refuting the claim that the Plaintiffs are similarly situated
such that an FLSA class is appropriate. The Plaintiffs
counter that minor written changes by the named Plaintiff to
his independent contractor agreement are not sufficient to
overcome the similarities between the purported class members
such that the class should not be decertified, and that the
three factors to be weighed by the Court all fall in favor of
Court finds that the motion for decertification should be
denied. In its argument for decertification, Omnicare relies
nearly entirely on the fact that the named Plaintiff made
written changes to his independent contractor agreement. That
he made some written changes, however, does not sufficiently
overcome the similarities in job duties, working conditions,
and terms of employment, especially given the Court's
previous ruling that the Omnicare Defendants are joint
employers of the Plaintiffs for FLSA purposes. Further, as
evidenced by the Plaintiffs in their memorandum in
opposition, none of the putative class members'
independent contractor agreements were edited with written
changes in the way Omnicare describes Mr. Young's
agreement. (See, Pls.' Resp. in Opposition, Exhibit B.)
The only remaining issue is that of damages, and edits to the
named Plaintiff's contract does not overcome the similar
situations of all putative Plaintiffs regarding the damages
owed them by Omnicare.
review of each of the three factors previously mentioned
counsels denial of the motion. With respect to disparate
factual and employment settings, all of the potential
Plaintiffs signed the same form independent contractor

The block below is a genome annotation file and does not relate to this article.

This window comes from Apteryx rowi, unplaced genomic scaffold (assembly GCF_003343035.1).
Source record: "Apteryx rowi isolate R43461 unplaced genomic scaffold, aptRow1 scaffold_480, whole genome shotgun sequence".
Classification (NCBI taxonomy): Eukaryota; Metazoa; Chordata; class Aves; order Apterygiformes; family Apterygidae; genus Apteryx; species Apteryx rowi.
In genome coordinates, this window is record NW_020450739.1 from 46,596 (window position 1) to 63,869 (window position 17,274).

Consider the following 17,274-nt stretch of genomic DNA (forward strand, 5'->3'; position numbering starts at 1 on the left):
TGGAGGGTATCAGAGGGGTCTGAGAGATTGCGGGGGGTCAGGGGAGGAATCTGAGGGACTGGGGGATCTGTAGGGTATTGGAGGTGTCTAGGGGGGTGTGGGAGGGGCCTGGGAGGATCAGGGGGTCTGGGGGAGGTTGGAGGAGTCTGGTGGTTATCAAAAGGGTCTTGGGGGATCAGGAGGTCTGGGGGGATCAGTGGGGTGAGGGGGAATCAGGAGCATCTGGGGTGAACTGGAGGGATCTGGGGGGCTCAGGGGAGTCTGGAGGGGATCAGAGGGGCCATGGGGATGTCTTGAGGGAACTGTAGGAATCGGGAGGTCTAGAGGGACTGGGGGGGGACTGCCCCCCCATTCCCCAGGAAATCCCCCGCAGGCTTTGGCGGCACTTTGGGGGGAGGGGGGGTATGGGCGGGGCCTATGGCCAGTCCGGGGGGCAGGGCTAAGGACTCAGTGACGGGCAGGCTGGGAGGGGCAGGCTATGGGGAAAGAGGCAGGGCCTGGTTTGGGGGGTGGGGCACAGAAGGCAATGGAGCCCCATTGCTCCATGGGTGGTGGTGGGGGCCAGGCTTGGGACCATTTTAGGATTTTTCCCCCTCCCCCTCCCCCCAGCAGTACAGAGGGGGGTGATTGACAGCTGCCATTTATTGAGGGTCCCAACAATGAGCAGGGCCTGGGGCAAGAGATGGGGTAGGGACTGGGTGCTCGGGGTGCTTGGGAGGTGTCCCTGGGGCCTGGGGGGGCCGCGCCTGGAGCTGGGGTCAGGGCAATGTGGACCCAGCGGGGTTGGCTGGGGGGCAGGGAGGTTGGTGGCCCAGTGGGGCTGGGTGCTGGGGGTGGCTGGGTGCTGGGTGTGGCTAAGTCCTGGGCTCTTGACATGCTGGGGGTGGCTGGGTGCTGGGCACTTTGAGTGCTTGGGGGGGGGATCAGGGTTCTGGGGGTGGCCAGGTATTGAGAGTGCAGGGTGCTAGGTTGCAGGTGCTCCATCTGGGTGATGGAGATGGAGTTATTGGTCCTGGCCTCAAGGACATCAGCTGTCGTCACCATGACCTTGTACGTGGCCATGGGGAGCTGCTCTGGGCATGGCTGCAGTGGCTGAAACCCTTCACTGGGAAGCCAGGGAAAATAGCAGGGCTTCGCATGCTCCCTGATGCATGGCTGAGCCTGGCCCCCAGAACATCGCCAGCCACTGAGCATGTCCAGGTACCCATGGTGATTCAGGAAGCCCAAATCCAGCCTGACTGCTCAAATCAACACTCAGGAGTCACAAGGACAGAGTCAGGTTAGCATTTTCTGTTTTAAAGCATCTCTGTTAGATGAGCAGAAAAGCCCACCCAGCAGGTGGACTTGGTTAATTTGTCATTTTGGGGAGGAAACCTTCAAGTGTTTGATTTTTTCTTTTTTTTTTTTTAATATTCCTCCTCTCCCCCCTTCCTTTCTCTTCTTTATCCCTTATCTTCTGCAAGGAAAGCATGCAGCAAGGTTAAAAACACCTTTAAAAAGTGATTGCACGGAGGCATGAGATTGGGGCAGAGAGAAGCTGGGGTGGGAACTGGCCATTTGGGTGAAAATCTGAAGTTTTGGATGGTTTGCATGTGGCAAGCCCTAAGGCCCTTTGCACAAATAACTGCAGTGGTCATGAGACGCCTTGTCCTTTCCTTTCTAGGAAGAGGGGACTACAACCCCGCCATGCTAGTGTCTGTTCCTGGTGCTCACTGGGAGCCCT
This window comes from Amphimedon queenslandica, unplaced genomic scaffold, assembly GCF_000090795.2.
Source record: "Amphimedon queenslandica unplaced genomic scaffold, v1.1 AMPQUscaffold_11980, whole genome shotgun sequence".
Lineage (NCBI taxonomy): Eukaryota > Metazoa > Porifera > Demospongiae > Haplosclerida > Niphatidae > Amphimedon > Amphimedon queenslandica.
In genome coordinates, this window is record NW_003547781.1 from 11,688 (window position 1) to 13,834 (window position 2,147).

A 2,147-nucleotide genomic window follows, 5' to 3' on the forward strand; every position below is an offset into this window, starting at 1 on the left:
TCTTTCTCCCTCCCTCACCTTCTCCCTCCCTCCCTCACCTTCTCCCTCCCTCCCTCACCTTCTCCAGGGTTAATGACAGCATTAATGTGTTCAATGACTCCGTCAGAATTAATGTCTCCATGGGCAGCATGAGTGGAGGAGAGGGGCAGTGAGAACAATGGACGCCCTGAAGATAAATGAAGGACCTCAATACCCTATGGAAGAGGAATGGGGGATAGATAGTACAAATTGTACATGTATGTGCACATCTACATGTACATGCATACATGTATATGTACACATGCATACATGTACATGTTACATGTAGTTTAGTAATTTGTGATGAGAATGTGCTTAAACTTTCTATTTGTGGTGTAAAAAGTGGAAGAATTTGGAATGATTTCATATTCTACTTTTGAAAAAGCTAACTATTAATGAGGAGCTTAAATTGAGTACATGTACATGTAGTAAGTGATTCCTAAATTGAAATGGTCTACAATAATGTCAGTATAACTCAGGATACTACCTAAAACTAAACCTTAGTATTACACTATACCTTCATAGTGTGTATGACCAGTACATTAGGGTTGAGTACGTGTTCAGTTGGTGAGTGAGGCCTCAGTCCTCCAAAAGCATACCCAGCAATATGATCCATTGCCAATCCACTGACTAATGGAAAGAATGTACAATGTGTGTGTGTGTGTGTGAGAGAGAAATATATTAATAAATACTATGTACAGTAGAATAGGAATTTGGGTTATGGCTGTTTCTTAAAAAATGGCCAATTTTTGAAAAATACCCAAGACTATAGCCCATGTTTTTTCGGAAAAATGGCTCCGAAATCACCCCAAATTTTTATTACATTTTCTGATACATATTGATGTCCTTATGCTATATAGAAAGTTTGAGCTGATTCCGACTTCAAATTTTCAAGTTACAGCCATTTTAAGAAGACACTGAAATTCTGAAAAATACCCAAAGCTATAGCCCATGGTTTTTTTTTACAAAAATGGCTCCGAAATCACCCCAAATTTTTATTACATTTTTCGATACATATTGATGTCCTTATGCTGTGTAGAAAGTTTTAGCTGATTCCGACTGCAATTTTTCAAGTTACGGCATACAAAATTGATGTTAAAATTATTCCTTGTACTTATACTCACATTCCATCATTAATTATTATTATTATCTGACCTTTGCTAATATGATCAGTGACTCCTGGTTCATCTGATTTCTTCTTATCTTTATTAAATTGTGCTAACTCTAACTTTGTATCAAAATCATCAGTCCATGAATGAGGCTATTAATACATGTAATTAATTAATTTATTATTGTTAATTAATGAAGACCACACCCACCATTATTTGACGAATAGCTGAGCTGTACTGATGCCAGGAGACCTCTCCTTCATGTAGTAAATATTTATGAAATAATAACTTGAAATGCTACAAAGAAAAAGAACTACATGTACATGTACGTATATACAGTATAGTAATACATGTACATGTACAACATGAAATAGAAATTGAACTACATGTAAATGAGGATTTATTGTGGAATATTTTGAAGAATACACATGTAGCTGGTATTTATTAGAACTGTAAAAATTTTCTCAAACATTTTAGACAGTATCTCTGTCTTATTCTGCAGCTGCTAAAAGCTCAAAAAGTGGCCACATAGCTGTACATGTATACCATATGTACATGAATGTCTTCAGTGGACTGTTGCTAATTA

agreement and were treated in the same or similar manner
regarding their compensation as delivery drivers. As the
Court previously found in granting summary judgment, many of
the contractual provisions found in Act Fast's
independent contractor agreement were in place at the behest
of Omnicare based on what it required from the independent
delivery service. Omnicare provides no facts to dispute that
the employment settings among the Plaintiffs were identical.
neither Omnicare nor Act Fast have raised any
Plaintiff-specific defenses throughout litigation, and
Omnicare fails to present any for argument here. In its own
motion for summary judgment, Omnicare argued that it was not
an employer of the Plaintiffs at all, but that all Plaintiffs
were independent contractors solely employed by Act Fast.
Even in the current motion, Omnicare argues that there
could be potential differences in each of the
independent contractor agreements because the terms were
negotiable, not that there are Plaintiff-specific defenses.
Finally, the procedural and fairness concerns also weigh in
favor of litigating the remaining damages issue at one time.
It would be an unnecessarily burdensome task and an ...